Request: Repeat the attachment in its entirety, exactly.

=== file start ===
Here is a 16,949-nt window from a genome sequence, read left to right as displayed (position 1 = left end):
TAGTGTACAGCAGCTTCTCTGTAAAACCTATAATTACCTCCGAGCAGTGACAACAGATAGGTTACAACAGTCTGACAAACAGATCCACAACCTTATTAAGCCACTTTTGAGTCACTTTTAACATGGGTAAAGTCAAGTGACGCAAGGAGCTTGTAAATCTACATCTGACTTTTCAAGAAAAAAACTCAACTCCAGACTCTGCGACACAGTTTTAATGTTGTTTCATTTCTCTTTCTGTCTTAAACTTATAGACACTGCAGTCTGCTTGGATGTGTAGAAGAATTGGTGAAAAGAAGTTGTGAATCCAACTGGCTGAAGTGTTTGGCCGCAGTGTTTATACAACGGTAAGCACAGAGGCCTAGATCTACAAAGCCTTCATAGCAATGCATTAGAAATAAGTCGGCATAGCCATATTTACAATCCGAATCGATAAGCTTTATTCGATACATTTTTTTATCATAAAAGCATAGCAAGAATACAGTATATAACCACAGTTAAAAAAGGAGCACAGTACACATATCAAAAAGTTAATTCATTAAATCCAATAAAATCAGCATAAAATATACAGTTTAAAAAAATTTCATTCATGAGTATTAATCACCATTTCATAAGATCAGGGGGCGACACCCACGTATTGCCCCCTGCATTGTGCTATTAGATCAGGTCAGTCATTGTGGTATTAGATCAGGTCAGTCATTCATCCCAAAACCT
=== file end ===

Here is a 16,949-nt window from a genome sequence, read left to right as displayed (position 1 = left end):
TAGTGTACAGCAGCTTCTCTGTAAAACCTATAATTACCTCCGAGCAGTGACAACAGATAGGTTACAACAGTCTGACAAACAGATCCACAACCTTATTAAGCCACTTTTGAGTCACTTTTAACATGGGTAAAGTCAAGTGACGCAAGGAGCTTGTAAATCTACATCTGACTTTTCAAGAAAAAAACTCAACTCCAGACTCTGCGACACAGTTTTAATGTTGTTTCATTTCTCTTTCTGTCTTAAACTTATAGACACTGCAGTCTGCTTGGATGTGTAGAAGAATTGGTGAAAAGAAGTTGTGAATCCAACTGGCTGAAGTGTTTGGCCGCAGTGTTTATACAACGGTAAGCACAGAGGCCTAGATCTACAAAGCCTTCATAGCAATGCATTAGAAATAAGTCGGCATAGCCATATTTACAATCCGAATCGATAAGCTTTATTCGATACATTTTTTTATCATAAAAGCATAGCAAGAATACAGTATATAACCACAGTTAAAAAAGGAGCACAGTACACATATCAAAAAGTTAATTCATTAAATCCAATAAAATCAGCATAAAATATACAGTTTAAAAAAATTTCATTCATGAGTATTAATCACCATTTCATAAGATCAGGGGGCGACACCCACGTATTGCCCCCTGCATTGTGCTATTAGATCAGGTCAGTCATTGTGGTATTAGATCAGGTCAGTCATTCATCCCAAAACCT